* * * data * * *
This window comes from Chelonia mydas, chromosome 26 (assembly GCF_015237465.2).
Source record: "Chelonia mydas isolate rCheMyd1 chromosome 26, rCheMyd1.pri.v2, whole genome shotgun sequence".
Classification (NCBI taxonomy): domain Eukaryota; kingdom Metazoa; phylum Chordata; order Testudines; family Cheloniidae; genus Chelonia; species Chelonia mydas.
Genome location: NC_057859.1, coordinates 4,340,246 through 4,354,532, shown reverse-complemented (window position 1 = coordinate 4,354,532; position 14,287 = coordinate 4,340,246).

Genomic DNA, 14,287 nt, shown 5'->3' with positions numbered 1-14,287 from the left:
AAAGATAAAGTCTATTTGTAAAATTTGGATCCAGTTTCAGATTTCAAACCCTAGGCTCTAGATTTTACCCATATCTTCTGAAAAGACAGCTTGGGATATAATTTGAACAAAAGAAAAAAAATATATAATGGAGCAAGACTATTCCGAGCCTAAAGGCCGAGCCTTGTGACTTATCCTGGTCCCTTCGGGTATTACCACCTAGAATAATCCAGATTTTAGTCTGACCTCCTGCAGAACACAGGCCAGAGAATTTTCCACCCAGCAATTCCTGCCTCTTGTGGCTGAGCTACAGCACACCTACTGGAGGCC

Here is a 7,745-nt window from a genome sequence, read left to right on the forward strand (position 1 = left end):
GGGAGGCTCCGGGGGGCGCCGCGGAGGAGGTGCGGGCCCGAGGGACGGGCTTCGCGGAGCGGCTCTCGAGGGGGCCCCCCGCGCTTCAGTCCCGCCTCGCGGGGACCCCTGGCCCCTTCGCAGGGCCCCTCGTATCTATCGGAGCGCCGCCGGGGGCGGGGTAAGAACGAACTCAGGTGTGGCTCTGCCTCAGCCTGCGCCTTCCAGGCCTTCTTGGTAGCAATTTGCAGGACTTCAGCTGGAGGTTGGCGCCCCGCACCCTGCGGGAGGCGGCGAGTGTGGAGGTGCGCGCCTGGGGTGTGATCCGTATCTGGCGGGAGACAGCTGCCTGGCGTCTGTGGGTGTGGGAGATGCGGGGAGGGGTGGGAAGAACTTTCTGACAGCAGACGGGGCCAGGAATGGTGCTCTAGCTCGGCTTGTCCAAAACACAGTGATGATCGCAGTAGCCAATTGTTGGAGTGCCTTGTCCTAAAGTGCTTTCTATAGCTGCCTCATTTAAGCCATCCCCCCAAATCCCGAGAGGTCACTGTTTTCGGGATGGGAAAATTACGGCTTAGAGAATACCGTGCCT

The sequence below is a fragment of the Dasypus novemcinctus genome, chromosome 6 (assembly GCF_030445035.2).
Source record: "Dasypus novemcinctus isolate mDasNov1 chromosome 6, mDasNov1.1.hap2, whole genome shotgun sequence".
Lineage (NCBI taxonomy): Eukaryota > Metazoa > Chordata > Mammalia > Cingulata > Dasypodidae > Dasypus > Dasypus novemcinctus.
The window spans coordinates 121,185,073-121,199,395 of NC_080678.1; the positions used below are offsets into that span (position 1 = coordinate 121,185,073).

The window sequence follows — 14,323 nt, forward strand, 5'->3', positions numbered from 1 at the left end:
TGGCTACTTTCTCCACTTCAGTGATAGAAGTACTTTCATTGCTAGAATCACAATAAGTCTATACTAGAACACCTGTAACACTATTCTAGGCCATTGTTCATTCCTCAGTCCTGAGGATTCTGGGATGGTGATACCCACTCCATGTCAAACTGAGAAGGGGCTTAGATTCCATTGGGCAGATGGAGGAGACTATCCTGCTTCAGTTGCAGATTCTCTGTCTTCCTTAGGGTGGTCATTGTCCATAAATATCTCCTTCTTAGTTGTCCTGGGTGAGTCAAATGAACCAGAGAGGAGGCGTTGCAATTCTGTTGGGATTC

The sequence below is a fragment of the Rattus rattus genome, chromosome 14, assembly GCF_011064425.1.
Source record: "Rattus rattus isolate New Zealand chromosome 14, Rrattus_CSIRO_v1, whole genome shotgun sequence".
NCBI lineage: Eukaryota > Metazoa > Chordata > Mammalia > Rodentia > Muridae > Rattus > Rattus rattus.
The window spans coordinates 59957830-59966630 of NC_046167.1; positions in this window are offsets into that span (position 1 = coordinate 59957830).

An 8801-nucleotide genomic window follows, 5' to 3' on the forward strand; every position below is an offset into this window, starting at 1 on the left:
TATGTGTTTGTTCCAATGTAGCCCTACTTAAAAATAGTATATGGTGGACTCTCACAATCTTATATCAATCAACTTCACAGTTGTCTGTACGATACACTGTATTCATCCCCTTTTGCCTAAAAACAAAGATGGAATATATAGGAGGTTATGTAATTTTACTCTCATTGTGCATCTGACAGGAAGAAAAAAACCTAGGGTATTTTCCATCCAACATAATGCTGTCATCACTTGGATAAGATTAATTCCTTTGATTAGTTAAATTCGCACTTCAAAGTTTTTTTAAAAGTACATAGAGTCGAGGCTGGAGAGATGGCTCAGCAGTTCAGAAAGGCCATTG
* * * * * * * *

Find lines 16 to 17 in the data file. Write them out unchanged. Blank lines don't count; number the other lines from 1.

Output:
Source record: "Rattus rattus isolate New Zealand chromosome 14, Rrattus_CSIRO_v1, whole genome shotgun sequence".
NCBI lineage: Eukaryota > Metazoa > Chordata > Mammalia > Rodentia > Muridae > Rattus > Rattus rattus.